Biodiv Sci ›› 2015, Vol. 23 ›› Issue (2): 183-191.

• Orginal Article •

### Spatial distribution of tree species in a tropical karst seasonal rainforest in Nonggang, Guangxi, southern China

Yili Guo, Bin Wang, Wusheng Xiang, Tao Ding, Shuhua Lu, Yusong Huang, Fuzhao Huang, Dongxing Li, Xiankun Li*()

1. Guangxi Key Laboratory of Plant Conservation and Restoration Ecology in Karst Terrain, Guangxi Institute of Botany, Guangxi Zhuang Autonomous Region and Chinese Academy of Sciences, Guilin 541006
• Received:2014-06-16 Accepted:2014-10-20 Online:2015-03-20 Published:2015-04-09
• Contact: Li Xiankun

Abstract:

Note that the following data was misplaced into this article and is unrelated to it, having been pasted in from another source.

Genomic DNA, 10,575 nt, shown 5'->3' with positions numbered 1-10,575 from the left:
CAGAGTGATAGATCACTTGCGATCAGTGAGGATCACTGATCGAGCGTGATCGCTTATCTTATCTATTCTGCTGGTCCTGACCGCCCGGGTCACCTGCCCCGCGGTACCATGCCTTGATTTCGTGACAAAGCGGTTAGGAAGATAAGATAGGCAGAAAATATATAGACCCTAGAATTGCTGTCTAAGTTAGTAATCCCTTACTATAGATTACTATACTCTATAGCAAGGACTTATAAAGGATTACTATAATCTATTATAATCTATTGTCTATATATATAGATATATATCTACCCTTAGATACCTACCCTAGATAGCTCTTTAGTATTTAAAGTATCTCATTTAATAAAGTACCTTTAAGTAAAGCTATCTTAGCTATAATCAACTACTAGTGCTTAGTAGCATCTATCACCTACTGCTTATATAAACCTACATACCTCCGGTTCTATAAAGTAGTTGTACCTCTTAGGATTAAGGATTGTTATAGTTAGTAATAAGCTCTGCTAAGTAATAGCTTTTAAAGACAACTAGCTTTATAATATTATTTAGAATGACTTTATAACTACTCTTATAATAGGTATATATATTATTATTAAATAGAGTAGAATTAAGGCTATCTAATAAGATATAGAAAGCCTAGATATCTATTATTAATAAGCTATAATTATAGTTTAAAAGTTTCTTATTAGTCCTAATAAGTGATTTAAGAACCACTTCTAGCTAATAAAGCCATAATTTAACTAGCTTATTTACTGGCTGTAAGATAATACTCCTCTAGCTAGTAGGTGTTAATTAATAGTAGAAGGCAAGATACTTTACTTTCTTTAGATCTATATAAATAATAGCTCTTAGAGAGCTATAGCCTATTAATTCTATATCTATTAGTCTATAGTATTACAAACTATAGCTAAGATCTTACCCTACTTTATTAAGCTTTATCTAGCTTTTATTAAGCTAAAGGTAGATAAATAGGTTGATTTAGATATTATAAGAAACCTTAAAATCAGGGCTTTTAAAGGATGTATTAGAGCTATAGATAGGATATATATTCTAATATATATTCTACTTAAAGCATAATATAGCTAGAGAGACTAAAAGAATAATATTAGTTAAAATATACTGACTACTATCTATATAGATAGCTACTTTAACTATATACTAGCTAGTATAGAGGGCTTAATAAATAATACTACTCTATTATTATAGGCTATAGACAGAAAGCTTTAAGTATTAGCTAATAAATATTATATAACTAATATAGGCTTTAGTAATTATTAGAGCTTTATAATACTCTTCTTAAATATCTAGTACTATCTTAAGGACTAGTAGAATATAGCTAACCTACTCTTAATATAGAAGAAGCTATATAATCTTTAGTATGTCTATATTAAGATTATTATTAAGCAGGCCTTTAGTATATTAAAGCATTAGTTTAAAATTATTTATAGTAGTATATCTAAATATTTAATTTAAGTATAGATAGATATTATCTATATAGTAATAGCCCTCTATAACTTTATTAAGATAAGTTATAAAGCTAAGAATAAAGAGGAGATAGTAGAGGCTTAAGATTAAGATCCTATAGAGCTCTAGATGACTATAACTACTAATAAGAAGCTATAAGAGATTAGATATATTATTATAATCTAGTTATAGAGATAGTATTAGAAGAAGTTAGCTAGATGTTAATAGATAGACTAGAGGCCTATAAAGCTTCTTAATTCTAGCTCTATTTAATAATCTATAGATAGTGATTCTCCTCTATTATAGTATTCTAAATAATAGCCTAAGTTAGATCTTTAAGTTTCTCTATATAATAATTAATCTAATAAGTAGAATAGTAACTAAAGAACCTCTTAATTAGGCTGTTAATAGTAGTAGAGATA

Understanding the processes underlie spatial distribution patterns of tree species is fundamental for understanding species coexistence. Tropical karst seasonal rainforests, located on the northern margin of the tropical limestone karst region of China, are very unique. The limestone karst forests in this region have shallow, calcium-rich, alkaline soils with low water holding capacity, high ratio of exposed rock, and periodic flooding. In this study, we examined the spatial distribution patterns of woody plants using a univariate pair correlation function to quantify spatial patterns of species in a fully mapped 15 ha dynamic study plot in Nonggang, Guangxi, southern China. We analyzed the relationships between species attributes and spatial distribution patterns of 160 tree species with at least one individual per hectare. The results showed that species were predominantly aggregated and that the percentage of significantly aggregated species decreased with increasing spatial scales. A total of 146 species showed aggregation patterns at the scales of 0-10 meters. Rare species were more aggregated than intermediate and abundant species, but more easily influenced by habitat heterogeneity. The aggregation intensity showed a negative relationship to mean DBH (diameter at breast height) and maximum DBH, i.e., species became more regularly spaced as species stature increased but there was no significant difference between evergreen and deciduous species. Most species showed random patterns after controlling for the effects of habitat heterogeneity. Our results partially agree with the prediction that species’ attributes influence spatial patterns following similar laws. Consequently, species attributes and habitat heterogeneity are likely the primary drivers of spatial patterns and species coexistence in natural forest communities.